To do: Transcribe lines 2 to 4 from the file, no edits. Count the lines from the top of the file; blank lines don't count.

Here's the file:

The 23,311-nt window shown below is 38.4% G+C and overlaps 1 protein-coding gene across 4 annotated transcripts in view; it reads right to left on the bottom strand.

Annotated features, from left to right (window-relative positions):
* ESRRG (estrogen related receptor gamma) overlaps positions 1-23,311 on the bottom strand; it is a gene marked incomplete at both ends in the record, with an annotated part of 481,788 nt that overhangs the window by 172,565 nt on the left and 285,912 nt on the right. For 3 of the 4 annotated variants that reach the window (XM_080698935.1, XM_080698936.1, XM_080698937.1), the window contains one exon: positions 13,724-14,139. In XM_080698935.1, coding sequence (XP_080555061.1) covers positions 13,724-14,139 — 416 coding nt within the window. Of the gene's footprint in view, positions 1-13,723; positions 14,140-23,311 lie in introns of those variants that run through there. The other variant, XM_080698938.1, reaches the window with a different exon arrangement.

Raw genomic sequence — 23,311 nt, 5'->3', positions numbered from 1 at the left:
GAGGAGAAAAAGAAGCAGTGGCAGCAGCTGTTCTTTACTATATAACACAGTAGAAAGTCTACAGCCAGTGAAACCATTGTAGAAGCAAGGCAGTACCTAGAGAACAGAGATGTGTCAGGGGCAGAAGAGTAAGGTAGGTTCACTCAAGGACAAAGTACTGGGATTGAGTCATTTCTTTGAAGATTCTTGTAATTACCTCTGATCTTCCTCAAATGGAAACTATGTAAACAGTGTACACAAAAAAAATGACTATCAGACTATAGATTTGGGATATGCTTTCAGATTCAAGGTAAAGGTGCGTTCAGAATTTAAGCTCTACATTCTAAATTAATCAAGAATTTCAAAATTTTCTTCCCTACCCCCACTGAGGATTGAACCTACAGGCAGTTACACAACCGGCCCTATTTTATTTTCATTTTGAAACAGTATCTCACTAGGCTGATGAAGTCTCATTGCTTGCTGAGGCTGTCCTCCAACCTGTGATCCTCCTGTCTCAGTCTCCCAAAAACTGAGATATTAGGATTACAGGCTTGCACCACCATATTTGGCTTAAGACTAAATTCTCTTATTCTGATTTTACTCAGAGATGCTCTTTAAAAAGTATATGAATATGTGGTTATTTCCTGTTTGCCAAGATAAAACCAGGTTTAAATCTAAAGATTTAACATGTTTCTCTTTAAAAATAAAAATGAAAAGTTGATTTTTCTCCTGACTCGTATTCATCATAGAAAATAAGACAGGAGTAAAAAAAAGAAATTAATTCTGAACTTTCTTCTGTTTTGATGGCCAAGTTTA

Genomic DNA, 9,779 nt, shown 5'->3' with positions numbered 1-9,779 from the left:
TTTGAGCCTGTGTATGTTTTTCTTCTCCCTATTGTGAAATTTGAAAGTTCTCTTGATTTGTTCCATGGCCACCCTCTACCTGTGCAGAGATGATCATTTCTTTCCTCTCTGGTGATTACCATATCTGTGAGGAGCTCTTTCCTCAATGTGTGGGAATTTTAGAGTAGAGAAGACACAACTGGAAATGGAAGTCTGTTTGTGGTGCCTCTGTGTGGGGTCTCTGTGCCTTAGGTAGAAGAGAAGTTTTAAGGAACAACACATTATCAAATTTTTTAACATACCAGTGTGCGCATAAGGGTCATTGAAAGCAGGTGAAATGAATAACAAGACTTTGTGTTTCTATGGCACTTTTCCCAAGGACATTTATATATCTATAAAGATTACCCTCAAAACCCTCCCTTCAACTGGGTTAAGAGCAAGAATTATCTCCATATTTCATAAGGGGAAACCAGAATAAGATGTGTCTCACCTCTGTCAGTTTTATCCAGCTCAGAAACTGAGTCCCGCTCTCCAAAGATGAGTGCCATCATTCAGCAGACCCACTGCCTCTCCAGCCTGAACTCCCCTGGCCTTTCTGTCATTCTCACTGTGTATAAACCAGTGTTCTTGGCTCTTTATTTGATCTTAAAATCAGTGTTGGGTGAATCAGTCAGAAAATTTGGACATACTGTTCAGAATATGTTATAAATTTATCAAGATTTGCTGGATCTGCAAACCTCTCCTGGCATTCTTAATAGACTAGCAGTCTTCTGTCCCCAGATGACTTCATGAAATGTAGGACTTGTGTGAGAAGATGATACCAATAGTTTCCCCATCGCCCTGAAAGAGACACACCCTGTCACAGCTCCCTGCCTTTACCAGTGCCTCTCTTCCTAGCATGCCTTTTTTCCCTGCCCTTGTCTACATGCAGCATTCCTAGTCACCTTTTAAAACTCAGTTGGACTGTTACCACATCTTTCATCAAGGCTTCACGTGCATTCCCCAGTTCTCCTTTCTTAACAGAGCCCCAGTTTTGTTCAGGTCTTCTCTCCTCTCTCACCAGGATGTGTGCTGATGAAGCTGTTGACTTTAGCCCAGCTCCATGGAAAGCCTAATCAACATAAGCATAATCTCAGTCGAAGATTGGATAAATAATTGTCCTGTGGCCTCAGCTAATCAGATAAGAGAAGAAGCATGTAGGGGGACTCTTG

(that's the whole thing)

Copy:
Annotated features, from left to right (window-relative positions):
* ESRRG (estrogen related receptor gamma) overlaps positions 1-23,311 on the bottom strand; it is a gene marked incomplete at both ends in the record, with an annotated part of 481,788 nt that overhangs the window by 172,565 nt on the left and 285,912 nt on the right. For 3 of the 4 annotated variants that reach the window (XM_080698935.1, XM_080698936.1, XM_080698937.1), the window contains one exon: positions 13,724-14,139. In XM_080698935.1, coding sequence (XP_080555061.1) covers positions 13,724-14,139 — 416 coding nt within the window. Of the gene's footprint in view, positions 1-13,723; positions 14,140-23,311 lie in introns of those variants that run through there. The other variant, XM_080698938.1, reaches the window with a different exon arrangement.

Raw genomic sequence — 23,311 nt, 5'->3', positions numbered from 1 at the left: